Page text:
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NEWS UPDATES Asean Affairs  8 November 2010

Obama may discover sales resistance in Indonesia

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In boosting US exports, the Obama administration has looked to Indonesia and other Asean nations plans to spend on infrastructure, expecting it to boost American makers of heavy equipment and other top companies.

China, Japan and South Korea have made deep inroads into the Indonesian market during the past 15 years, even as the United States slipped as a source of its imports, and nearby countries such as Malaysia and Australia are aiming to benefit from increasingly tight regional ties.

Often backed by government financing, firms from other Asian nations already are putting up the power plants, building the roads and coordinating major projects.

Local energy companies boast of importing new bulldozers and machinery from China, and when Indonesia announced the first 10 exploration contracts under a major geothermal energy program, US firms were held to a minor role - a disappointing outcome in a market the White House has set as a priority.

As part of an effort to kindle the American presence, President Obama has scheduled a two-day stop here, beginning Tuesday, on his tour of Asian nations considered vital to the US economy.

The Obama administration hopes to double total US exports in the next few years to generate American jobs.

The administration has identified six countries where officials believe the United States can do better, and Indonesia is by far the biggest of those target markets.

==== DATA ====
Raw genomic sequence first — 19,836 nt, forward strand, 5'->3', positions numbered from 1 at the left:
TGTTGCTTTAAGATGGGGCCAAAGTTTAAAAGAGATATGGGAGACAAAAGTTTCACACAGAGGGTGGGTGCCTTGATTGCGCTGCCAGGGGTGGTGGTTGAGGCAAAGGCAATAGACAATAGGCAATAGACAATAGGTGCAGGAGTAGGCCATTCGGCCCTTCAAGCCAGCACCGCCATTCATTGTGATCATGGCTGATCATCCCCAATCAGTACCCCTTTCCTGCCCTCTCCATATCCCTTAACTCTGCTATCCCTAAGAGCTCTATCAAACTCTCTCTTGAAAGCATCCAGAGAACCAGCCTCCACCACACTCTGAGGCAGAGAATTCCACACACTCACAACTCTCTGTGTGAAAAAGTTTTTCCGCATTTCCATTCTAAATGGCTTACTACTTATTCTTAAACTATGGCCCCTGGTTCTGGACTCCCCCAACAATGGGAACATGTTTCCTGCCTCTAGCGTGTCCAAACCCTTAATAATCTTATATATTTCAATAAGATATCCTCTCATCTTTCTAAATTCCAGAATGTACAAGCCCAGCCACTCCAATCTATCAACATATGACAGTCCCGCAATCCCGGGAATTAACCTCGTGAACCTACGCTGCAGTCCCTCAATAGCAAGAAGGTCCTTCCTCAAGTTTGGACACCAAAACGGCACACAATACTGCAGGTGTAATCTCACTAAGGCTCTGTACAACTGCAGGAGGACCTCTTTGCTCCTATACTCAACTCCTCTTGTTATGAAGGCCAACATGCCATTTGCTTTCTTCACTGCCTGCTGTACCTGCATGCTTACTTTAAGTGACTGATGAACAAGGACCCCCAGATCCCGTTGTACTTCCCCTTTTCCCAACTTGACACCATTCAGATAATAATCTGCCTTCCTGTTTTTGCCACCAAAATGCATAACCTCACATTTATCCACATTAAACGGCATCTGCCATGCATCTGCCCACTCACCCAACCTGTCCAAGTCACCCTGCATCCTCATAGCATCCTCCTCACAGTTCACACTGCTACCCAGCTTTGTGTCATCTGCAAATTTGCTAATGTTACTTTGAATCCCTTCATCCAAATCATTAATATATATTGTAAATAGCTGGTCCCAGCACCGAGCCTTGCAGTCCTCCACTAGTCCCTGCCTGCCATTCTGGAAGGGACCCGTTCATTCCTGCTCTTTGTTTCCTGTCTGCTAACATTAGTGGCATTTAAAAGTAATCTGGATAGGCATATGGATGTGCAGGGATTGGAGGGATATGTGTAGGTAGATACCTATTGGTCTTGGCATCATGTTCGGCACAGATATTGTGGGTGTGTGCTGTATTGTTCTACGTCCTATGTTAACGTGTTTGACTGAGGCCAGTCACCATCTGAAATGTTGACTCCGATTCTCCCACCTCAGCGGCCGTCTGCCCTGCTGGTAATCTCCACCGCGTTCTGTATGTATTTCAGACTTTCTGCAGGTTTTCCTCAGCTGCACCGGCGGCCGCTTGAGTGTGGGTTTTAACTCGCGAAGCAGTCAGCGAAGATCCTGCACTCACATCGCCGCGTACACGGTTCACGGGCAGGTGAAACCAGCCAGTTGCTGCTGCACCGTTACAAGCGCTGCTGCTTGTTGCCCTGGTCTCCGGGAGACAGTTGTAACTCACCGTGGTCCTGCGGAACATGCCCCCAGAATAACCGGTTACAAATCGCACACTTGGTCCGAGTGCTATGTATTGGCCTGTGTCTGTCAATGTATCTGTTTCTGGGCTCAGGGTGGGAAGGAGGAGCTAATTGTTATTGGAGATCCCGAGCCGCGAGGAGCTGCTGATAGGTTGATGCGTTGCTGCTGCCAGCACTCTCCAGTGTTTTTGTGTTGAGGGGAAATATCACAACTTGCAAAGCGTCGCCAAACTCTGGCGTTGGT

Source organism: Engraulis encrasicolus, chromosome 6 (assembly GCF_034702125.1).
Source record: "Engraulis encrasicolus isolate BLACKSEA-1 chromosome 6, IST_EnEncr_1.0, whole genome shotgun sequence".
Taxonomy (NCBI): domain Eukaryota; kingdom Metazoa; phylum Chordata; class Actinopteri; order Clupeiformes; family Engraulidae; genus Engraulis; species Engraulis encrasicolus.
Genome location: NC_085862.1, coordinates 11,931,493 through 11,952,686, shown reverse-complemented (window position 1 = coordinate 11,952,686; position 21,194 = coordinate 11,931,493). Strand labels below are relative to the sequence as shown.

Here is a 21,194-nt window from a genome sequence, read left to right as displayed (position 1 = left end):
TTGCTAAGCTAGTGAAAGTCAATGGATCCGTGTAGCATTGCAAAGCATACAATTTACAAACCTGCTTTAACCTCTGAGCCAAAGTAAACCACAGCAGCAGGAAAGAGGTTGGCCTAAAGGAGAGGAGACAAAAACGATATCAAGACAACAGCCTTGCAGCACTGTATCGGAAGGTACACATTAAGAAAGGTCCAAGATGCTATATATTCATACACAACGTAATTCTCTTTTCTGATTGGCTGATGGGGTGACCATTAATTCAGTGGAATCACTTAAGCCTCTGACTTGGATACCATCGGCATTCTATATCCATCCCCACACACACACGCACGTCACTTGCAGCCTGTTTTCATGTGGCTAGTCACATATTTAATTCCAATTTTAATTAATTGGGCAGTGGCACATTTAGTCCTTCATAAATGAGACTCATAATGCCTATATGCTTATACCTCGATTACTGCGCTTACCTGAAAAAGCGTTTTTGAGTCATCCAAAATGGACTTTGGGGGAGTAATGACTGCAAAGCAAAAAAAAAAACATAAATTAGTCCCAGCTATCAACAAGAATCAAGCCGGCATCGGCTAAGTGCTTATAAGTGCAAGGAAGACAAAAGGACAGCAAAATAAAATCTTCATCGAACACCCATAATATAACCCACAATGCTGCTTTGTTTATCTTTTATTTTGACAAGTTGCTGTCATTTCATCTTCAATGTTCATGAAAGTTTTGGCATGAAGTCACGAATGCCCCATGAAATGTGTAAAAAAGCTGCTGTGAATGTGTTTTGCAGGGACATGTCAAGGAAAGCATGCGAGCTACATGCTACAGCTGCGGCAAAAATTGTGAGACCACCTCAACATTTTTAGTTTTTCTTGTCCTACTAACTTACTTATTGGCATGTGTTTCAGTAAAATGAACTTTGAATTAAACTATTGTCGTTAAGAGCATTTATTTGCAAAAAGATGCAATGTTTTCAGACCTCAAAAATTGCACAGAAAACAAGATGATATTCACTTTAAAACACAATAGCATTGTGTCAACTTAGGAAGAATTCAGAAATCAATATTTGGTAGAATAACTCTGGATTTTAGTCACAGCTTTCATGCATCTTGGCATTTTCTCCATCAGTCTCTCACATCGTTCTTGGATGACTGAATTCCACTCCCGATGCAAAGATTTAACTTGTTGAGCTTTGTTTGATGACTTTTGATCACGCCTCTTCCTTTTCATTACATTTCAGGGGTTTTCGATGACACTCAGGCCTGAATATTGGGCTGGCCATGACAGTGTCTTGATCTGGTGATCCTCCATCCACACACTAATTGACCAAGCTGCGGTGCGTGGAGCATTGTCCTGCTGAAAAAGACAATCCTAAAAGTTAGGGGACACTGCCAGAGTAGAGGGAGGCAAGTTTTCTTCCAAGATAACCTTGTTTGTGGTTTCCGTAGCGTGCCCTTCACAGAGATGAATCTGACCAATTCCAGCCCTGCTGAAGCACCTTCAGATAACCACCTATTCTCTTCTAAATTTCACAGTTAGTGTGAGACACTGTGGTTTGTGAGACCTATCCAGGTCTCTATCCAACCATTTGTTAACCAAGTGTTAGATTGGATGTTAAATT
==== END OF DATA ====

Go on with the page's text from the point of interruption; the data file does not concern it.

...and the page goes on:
US firms are long-established here in the energy and mining industries, and Boeing is in the midst of supplying upstart discount carrier Lion Air with dozens of new planes.

The latest group of 30 aircraft was financed with help from the Export-Import Bank.

But US officials say that recent regulations adopted by Indonesia - rather than opening the market in areas of US expertise - have heightened restrictions on industries important to US exports, such as pharmaceuticals, energy and telecommunications. Indonesia has long favored local companies over foreign ones.

It also coaxes foreign business partners to create jobs locally rather than back home.

Several new Indonesian policies aim at reinforcing those trends, according to a recent Commerce Department report.

"The Indonesian government has not really decided what role it wants the private sector to play," said James Castle, a longtime business consultant here and vice president of the American Chamber of Commerce in Indonesia.

He said Indonesia gives an edge to companies from countries willing to grant concessions.

Other nations "come with money to support their businesses. The US government does not, then we complain about access," Castle said, pointing to Japan's commitment of $54 billion to improve roads and shipping facilities.

As the world's largest Muslim country, Indonesia figures prominently in US thinking on Asia.

Indonesia's economic policy remains a work in progress. Some here describe it as "plutocrats versus technocrats" - with certain government agencies pushing to open the economy while others hew to economic nationalism or work to protect influential local interests.

"The Americans who come here are doing well," said Sofjan Wanandi, chairman of the Employers Association of Indonesia, a business lobby.

"But they only want to sell. We want investment and added value. Put a refinery here. Put a petrochemical plant here. Negotiate."

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